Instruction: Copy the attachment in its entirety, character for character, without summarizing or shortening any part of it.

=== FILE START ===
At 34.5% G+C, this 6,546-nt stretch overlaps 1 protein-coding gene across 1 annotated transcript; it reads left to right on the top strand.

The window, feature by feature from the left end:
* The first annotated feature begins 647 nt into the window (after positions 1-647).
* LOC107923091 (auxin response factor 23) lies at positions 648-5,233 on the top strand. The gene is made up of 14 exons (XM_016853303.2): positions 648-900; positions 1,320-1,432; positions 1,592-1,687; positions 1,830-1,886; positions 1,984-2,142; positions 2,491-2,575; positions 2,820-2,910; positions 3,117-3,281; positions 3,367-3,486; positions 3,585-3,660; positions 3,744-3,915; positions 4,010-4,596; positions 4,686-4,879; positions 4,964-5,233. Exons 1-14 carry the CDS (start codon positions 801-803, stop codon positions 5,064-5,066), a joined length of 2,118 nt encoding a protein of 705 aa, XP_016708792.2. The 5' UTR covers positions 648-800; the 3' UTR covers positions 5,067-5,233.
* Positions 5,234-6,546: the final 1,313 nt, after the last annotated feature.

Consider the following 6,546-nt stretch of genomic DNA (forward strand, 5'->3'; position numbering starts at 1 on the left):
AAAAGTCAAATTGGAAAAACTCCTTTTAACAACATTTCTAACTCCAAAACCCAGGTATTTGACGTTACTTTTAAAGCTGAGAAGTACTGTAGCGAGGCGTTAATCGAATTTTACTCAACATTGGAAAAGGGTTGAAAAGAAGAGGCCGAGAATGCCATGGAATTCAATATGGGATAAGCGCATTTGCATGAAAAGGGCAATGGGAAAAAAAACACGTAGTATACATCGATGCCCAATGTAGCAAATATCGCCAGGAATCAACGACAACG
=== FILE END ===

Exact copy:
At 34.5% G+C, this 6,546-nt stretch overlaps 1 protein-coding gene across 1 annotated transcript; it reads left to right on the top strand.

The window, feature by feature from the left end:
* The first annotated feature begins 647 nt into the window (after positions 1-647).
* LOC107923091 (auxin response factor 23) lies at positions 648-5,233 on the top strand. The gene is made up of 14 exons (XM_016853303.2): positions 648-900; positions 1,320-1,432; positions 1,592-1,687; positions 1,830-1,886; positions 1,984-2,142; positions 2,491-2,575; positions 2,820-2,910; positions 3,117-3,281; positions 3,367-3,486; positions 3,585-3,660; positions 3,744-3,915; positions 4,010-4,596; positions 4,686-4,879; positions 4,964-5,233. Exons 1-14 carry the CDS (start codon positions 801-803, stop codon positions 5,064-5,066), a joined length of 2,118 nt encoding a protein of 705 aa, XP_016708792.2. The 5' UTR covers positions 648-800; the 3' UTR covers positions 5,067-5,233.
* Positions 5,234-6,546: the final 1,313 nt, after the last annotated feature.

Consider the following 6,546-nt stretch of genomic DNA (forward strand, 5'->3'; position numbering starts at 1 on the left):
AAAAGTCAAATTGGAAAAACTCCTTTTAACAACATTTCTAACTCCAAAACCCAGGTATTTGACGTTACTTTTAAAGCTGAGAAGTACTGTAGCGAGGCGTTAATCGAATTTTACTCAACATTGGAAAAGGGTTGAAAAGAAGAGGCCGAGAATGCCATGGAATTCAATATGGGATAAGCGCATTTGCATGAAAAGGGCAATGGGAAAAAAAACACGTAGTATACATCGATGCCCAATGTAGCAAATATCGCCAGGAATCAACGACAACG